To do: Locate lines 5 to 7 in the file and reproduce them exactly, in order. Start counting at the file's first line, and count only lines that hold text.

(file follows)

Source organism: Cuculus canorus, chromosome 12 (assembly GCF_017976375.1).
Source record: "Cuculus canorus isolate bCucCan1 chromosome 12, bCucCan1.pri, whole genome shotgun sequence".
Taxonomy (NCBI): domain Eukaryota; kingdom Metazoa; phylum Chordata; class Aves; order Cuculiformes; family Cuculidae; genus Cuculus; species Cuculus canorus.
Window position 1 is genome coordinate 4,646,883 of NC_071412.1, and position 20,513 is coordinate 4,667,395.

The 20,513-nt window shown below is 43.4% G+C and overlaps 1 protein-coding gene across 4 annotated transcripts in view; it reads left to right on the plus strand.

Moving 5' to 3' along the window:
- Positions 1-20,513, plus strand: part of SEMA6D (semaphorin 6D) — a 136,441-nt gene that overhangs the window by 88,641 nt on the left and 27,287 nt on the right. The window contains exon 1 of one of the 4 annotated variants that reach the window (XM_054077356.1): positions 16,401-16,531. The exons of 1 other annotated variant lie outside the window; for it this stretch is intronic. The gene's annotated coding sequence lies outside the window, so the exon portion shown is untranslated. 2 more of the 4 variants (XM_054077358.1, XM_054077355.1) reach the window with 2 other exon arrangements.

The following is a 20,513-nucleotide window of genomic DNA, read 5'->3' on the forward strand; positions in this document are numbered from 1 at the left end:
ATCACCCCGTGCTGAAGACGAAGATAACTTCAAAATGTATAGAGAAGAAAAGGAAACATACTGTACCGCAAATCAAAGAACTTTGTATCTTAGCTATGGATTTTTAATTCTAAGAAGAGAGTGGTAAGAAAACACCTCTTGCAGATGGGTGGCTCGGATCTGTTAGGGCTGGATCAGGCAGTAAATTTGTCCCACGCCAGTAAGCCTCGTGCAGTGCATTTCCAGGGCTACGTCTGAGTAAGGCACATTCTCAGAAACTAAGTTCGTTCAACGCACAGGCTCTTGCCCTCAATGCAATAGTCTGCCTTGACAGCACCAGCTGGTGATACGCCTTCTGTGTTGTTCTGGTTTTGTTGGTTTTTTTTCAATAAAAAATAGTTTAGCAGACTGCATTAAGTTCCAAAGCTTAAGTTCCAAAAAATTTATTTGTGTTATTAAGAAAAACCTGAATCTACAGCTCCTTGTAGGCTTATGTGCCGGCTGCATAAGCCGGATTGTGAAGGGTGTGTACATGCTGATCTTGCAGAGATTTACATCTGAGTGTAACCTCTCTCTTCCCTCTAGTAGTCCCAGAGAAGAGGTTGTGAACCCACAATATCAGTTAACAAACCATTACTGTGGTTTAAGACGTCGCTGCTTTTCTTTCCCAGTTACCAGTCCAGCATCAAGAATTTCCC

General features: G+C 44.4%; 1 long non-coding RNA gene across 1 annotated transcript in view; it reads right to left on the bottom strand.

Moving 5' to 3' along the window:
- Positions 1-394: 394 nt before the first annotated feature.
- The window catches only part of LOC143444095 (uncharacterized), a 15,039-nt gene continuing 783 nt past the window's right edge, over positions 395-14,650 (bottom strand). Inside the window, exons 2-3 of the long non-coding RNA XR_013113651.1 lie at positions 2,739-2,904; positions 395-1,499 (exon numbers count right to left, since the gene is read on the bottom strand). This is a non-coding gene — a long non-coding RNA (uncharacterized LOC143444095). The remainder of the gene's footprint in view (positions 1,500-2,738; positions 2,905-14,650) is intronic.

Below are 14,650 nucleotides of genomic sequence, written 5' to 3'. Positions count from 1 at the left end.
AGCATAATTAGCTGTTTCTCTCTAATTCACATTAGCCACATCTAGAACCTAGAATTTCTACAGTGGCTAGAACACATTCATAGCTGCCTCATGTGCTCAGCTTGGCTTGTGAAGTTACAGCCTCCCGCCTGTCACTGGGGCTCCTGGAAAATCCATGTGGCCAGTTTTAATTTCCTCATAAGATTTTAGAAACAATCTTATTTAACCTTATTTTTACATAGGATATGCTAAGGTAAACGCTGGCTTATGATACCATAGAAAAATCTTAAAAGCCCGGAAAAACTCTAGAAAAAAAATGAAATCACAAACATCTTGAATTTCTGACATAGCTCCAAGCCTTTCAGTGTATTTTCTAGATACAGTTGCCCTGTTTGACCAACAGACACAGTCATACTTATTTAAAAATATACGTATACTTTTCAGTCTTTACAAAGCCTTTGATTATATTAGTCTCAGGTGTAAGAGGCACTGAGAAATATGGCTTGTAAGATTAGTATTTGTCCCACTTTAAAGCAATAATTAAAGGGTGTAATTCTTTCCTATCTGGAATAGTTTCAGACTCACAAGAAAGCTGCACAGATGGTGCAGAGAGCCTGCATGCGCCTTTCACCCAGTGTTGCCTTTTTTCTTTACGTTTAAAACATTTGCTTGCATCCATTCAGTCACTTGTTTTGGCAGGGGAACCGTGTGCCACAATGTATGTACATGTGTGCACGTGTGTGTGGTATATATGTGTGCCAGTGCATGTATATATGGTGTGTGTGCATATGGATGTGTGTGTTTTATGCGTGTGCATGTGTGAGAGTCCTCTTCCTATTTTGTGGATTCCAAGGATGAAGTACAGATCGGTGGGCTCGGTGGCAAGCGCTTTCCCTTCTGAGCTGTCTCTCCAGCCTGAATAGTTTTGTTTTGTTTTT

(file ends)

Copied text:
The 20,513-nt window shown below is 43.4% G+C and overlaps 1 protein-coding gene across 4 annotated transcripts in view; it reads left to right on the plus strand.

Moving 5' to 3' along the window:
- Positions 1-20,513, plus strand: part of SEMA6D (semaphorin 6D) — a 136,441-nt gene that overhangs the window by 88,641 nt on the left and 27,287 nt on the right. The window contains exon 1 of one of the 4 annotated variants that reach the window (XM_054077356.1): positions 16,401-16,531. The exons of 1 other annotated variant lie outside the window; for it this stretch is intronic. The gene's annotated coding sequence lies outside the window, so the exon portion shown is untranslated. 2 more of the 4 variants (XM_054077358.1, XM_054077355.1) reach the window with 2 other exon arrangements.